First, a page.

Our knowledge of pre-state societies helps us to understand how all states, including modern ones, operate. As states evolve, chiefs do not disappear; rather they adapt creatively to state governance, retaining many of their previous dynamics. Derluguian and I looked at how chief-like actors have retained substantial powers – both in collaboration with and in opposition to modern states.7 The myth of the modern state rests on the exclusivity of territorial control, a monopoly of force, and effective judiciaries and bureaucracies. Using these measures, all states are in some sense failing. The American Revolution, for example, created a weak state through its rebellion against the British monarchy. Our ideology stresses principles encapsulated in the freedom to bear arms, free markets, and religious freedom, as means to counter the power of central government. Over the last two hundred years, the laws of the land have developed fitfully to retain these freedoms at the same time that they restrain the chief-like powers of political machines, oligarchs, and drug cartels.
An analysis of the insurgent Taliban suggests that, acting much as ancient chiefs, their success depends on an ability to recognize and seize pop-up revenue prospects to finance their grab for power. Each step in the opium trade in Afghanistan, for example, created revenue opportunities for the Taliban. At the farm: “Taliban commanders charge poppy farmers a 10 percent tax, and Taliban fighters can make extra money harvesting poppy from fields.” At the lab: “The Taliban get taxes from traders who collect opium paste from farmers and take it to labs, where it is turned into heroin. The Taliban are also paid to protect the labs.” On the road: “Truckers pay the Taliban a transit tariff on opium paste or heroin as it is smuggled out of the country.” At the top: “Drug trafficking organizations make large regular payments to the Quetta Shura, the Taliban governing body.”8 The Western coalition’s desire to suppress drug traffic has had the unintended consequence of creating opportunities for Taliban chiefs to offer up their services. Any time new opportunities crop up, these chiefs quickly step in to mobilize the resources to support their insurgency.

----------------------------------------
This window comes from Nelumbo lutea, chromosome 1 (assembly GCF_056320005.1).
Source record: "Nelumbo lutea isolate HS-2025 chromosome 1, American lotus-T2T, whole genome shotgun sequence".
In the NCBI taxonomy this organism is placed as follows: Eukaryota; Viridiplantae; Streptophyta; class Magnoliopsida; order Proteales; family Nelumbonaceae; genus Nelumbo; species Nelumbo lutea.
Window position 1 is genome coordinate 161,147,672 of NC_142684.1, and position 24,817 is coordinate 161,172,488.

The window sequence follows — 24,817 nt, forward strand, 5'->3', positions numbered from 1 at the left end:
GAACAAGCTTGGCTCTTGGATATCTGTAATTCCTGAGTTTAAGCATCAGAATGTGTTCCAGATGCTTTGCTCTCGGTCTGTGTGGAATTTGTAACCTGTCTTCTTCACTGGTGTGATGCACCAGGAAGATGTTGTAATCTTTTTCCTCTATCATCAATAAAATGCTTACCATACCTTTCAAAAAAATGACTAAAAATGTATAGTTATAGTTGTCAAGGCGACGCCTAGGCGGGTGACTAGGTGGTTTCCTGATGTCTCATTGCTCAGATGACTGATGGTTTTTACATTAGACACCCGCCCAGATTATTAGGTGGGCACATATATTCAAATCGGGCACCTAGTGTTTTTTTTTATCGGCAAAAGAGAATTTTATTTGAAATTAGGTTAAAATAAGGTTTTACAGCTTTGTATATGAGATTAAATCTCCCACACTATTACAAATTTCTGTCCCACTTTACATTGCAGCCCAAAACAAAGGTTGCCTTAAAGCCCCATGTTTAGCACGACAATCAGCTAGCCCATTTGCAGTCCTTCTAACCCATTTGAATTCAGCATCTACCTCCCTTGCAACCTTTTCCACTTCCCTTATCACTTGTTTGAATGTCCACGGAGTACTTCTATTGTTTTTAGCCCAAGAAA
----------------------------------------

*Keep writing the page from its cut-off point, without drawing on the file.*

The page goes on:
My conclusion is that the archaeologist’s long-term perspective on political systems provides a clear view of the full spectrum of chiefdoms and states and can help fashion the taming of chiefs for the general good of society. Chieftaincies reach up to the state to corrupt and tailor legal structures to enforce their advantages, but the state also reaches down to use its imbedded chieftains to outsource state responsibility to meet the needs and desires of its populace. The relationships of Mafia dons, drug lords, oligarchs, and local political figures to the state continually morph through negotiated power derived from the economic and political landscape. The goal of the chieftain is to operate with minimum oversight. The goal of the state is to tame and sometimes co-opt the aggressive and creative initiative of the chiefs, whose ability to quickly maneuver around the restrained actions of state bureaucracies is legendary.9 The pathways toward effective modern states recognize the inherent power of sub-state actors to operate in their own interests and the necessity of a strong rule of law to tame them for the broader interests of society.
Timothy Earle is Professor Emeritus of Anthropology at Northwestern University. He was elected to the American Academy of Arts and Sciences in 2014.
© 2016 by Timothy Earle
1. For those interested in more detail on my methods and archaeological data, I recommend Timothy K. Earle, How Chiefs Come to Power: The Political Economy in Prehistory (Stanford: Stanford University Press, 1997) and Timothy K. Earle, Bronze Age Economics (Boulder: Westview Press, 2002), a collection of frequently cited articles.
2. Earle, How Chiefs Come to Power: The Political Economy in Prehistory; Michael Mann, The Sources of Social Power (Cambridge: Cambridge University Press, 1986).
3. Compare Richard Blanton and Lane Fargher, Collective Action in the Formation of Pre-modern States (New York: Springer, 2011).
4. Karl Wittfogel, Oriental Despotism (New Haven, Conn.: Yale University Press, 1957).
5. Elman Service, Primitive Social Organization: An Evolutionary Perspective (New York: Random House, 1962).
6. Compare Patrick Vinton Kirch, How Chiefs Became Kings: Divine Kingship and the Rise of Archaic States in Ancient Hawai’i (Berkeley: University of California Press, 2010).
7. Georgi M. Derluguian and Timothy K. Earle, “Strong chieftaincies out of weak states, or elemental power unbound,” in Kristian Berg Harpviken, ed., Troubled Regions and Failing States: The Clustering and Contagion of Armed Conflict (Bingley, UK: Emerald, 2010), 27 – 51; Timothy K. Earle, “Chiefs, Chieftaincies, Chiefdoms, and Chiefly Confederacies,” Social Evolution & History 10 (2011): 27–54.
8. Senate Foreign Relations Committee, as quoted in Eric Schmitt, “Many Sources Feed Taliban’s War Chest,” The New York Times, October 19, 2009, A1.
9. Compare Jeffrey Winters, Oligarchy (Cambridge: Cambridge University Press, 2011).